Animal Farm

2013 Marker, pastel, collage on Bristol mounted on cardboard 18x24

Marker, pastel, collage on Bristol mounted on cardboard

My inaugural image for the new topic I’m starting now: Expressionism.

If you have read George Orwell’s “Animal Farm” then you might get this.

Back when I read this in high school I was one of those bored-out-of-mind students nodding away into daydream nation, and not really caring about the literary significance of some book about communism and tyranny of the pigs.  It is only about 15 years later that I finally picked up a copy of the classic paperback and realized its importance, and how well it resonates with the current state of our world.

As I become more and more conscious about the abusive nature of the upper elites and the oppressions of the lower pawns, the negative nature of power and money, and the more recent uprisings in the Middle East and the “Occupy” movements held all around the globe, I have begun to see the significance of the author’s choice to depict the villains of the novel as pigs, animals that by general consensus are often associated with gluttony, greed, selfishness, and filth.  And yet with wit and intelligence (as pigs are also widely regarded for) they had managed to elevate themselves on top of the food chain and style themselves as “more equal than the others.”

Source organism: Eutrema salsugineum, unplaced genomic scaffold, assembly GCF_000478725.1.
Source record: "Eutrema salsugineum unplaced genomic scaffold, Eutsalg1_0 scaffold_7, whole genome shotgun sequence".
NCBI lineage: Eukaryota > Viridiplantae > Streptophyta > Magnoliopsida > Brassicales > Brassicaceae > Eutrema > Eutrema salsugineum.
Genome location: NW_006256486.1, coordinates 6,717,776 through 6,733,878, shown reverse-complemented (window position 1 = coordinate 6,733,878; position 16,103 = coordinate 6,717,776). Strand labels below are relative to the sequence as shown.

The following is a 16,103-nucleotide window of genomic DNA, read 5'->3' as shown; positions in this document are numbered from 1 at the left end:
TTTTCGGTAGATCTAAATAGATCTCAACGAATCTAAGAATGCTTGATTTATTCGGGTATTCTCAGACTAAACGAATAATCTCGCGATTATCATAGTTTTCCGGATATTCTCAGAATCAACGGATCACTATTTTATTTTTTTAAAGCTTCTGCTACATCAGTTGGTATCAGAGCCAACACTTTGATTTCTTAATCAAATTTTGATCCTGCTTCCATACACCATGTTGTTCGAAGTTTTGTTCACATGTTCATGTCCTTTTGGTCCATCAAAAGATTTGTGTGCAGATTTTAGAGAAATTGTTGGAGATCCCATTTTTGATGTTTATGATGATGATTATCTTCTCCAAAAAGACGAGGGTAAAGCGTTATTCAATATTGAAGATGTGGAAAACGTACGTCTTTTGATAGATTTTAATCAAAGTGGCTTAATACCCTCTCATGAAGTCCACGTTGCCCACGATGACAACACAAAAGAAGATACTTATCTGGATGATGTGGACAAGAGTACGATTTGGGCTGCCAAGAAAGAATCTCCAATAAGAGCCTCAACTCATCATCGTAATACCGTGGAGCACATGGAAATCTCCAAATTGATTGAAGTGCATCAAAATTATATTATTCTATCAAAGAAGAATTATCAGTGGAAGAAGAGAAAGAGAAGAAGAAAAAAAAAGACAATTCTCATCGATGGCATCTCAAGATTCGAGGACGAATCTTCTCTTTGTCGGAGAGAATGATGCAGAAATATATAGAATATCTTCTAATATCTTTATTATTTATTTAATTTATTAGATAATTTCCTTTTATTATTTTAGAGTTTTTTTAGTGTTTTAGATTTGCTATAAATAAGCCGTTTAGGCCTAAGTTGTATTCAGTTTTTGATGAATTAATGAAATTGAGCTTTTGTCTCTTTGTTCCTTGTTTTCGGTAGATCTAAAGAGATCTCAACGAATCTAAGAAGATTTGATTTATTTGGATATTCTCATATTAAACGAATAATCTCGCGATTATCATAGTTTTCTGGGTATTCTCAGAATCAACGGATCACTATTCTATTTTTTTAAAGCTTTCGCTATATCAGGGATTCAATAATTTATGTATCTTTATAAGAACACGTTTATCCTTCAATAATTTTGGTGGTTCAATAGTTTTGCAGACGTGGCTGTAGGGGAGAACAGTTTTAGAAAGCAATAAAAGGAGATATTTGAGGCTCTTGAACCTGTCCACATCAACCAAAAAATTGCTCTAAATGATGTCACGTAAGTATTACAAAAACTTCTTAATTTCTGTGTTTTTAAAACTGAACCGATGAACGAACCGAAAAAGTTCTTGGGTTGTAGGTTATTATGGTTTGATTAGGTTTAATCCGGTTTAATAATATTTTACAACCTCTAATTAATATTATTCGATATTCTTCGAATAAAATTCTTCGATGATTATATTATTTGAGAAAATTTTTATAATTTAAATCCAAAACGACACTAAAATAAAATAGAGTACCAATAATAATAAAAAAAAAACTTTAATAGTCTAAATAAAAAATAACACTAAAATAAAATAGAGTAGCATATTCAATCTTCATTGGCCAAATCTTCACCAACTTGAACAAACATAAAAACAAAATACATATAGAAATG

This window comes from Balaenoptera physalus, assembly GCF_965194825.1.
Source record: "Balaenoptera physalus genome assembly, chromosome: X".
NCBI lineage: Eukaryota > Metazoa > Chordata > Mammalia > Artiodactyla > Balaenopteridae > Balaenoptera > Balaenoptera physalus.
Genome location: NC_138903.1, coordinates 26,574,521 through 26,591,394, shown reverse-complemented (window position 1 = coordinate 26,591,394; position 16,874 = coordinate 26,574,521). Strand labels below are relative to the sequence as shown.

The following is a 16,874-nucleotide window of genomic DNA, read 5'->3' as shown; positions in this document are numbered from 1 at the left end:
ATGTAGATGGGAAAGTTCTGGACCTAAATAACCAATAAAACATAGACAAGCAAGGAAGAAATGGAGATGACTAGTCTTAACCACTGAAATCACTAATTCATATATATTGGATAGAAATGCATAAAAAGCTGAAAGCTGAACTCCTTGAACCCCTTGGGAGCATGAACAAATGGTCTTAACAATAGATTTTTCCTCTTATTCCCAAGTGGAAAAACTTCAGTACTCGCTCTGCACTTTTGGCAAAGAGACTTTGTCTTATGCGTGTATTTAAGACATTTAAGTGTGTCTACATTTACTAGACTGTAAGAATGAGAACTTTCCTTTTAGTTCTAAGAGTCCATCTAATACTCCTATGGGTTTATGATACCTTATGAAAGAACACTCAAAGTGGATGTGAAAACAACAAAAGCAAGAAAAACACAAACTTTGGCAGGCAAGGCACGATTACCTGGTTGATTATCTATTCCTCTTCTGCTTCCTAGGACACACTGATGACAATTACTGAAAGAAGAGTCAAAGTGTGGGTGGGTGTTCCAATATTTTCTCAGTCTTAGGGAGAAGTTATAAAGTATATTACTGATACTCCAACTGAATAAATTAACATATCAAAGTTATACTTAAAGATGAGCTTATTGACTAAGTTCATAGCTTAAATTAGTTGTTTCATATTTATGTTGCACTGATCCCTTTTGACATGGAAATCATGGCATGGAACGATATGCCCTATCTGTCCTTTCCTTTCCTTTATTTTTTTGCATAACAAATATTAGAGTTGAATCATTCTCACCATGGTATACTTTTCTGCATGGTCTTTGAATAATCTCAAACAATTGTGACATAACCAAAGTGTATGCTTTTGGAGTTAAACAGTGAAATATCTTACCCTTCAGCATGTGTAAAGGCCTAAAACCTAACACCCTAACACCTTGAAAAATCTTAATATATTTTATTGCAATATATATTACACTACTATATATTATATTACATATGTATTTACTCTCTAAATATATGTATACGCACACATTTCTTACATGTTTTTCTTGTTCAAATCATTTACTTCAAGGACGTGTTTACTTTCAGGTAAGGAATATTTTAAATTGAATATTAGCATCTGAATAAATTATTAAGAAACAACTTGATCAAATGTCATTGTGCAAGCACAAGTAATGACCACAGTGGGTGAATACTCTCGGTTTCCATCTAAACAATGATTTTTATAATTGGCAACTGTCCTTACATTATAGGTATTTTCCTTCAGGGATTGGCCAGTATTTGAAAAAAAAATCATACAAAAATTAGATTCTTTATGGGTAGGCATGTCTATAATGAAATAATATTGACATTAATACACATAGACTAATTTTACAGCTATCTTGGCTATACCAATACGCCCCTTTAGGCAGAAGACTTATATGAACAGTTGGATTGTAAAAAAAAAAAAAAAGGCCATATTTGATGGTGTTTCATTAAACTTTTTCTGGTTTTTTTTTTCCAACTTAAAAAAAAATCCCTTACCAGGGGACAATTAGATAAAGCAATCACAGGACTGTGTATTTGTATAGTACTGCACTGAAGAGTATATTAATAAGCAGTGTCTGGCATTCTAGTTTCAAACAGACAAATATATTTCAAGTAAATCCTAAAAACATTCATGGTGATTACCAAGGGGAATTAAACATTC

The quotes in the image is directly copied from the novel, I forget what chapter it was, but it is the part when the pigs learn to walk like human beings, thus violating the original commandments of the Animal Farm: Four legs Good, two legs Bad.

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